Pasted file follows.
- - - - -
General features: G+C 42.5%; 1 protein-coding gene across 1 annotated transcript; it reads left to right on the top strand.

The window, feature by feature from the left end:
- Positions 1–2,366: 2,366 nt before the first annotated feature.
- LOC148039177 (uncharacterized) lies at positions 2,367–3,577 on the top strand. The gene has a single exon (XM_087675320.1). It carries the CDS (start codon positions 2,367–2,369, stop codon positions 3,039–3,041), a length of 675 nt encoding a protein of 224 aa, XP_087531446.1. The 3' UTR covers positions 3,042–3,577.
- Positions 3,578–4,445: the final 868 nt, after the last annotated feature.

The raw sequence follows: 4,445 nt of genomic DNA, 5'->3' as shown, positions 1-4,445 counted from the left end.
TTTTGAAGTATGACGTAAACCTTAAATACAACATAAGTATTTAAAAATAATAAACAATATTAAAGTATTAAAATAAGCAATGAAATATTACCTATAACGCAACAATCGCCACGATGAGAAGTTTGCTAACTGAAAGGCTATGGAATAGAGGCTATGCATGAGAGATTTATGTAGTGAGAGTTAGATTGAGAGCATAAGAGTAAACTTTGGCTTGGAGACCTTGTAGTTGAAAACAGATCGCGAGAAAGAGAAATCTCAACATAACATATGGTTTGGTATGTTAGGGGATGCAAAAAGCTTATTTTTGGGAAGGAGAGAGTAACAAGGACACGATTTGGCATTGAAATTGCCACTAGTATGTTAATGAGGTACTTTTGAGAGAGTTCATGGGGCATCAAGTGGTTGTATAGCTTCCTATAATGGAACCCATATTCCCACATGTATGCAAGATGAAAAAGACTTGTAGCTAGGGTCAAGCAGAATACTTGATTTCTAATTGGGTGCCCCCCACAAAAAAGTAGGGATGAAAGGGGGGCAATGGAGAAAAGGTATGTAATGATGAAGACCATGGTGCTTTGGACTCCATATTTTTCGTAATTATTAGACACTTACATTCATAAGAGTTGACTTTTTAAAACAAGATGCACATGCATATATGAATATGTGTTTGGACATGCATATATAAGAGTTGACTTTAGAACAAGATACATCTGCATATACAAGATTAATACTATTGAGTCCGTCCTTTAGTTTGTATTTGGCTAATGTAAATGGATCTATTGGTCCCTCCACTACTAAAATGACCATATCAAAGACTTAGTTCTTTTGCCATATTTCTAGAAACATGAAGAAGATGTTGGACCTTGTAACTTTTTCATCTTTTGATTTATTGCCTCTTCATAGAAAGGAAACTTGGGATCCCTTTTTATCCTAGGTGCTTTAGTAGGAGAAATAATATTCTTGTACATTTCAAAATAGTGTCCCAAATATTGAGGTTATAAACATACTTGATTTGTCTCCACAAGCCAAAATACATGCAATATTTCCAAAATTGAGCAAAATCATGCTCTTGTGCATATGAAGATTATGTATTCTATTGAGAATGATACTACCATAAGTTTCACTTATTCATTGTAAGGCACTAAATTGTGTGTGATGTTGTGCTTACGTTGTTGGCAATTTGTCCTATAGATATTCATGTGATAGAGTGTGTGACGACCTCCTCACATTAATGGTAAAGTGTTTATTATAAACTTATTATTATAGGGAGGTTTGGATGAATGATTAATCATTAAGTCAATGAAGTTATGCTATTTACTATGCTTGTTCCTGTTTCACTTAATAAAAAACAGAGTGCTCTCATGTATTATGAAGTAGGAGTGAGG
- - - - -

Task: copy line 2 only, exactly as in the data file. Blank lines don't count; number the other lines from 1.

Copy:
The window, feature by feature from the left end: